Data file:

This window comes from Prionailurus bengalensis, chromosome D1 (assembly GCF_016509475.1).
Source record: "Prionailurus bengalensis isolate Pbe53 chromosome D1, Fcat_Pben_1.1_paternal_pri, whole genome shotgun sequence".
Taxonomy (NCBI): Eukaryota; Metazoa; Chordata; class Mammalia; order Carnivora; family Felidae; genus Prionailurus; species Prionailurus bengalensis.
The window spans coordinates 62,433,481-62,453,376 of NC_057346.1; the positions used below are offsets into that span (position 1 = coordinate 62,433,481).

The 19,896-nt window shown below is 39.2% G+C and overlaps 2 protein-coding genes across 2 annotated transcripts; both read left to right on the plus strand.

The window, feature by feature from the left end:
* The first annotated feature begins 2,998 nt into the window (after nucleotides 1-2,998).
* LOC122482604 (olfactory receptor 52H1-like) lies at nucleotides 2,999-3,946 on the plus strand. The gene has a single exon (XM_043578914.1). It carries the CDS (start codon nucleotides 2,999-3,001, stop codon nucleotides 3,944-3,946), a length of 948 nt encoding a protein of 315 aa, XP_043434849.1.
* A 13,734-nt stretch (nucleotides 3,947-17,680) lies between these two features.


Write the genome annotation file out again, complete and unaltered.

This window comes from Prionailurus bengalensis, chromosome D1 (assembly GCF_016509475.1).
Source record: "Prionailurus bengalensis isolate Pbe53 chromosome D1, Fcat_Pben_1.1_paternal_pri, whole genome shotgun sequence".
Taxonomy (NCBI): Eukaryota; Metazoa; Chordata; class Mammalia; order Carnivora; family Felidae; genus Prionailurus; species Prionailurus bengalensis.
The window spans coordinates 62,433,481-62,453,376 of NC_057346.1; the positions used below are offsets into that span (position 1 = coordinate 62,433,481).

The 19,896-nt window shown below is 39.2% G+C and overlaps 2 protein-coding genes across 2 annotated transcripts; both read left to right on the plus strand.

The window, feature by feature from the left end:
* The first annotated feature begins 2,998 nt into the window (after nucleotides 1-2,998).
* LOC122482604 (olfactory receptor 52H1-like) lies at nucleotides 2,999-3,946 on the plus strand. The gene has a single exon (XM_043578914.1). It carries the CDS (start codon nucleotides 2,999-3,001, stop codon nucleotides 3,944-3,946), a length of 948 nt encoding a protein of 315 aa, XP_043434849.1.
* A 13,734-nt stretch (nucleotides 3,947-17,680) lies between these two features.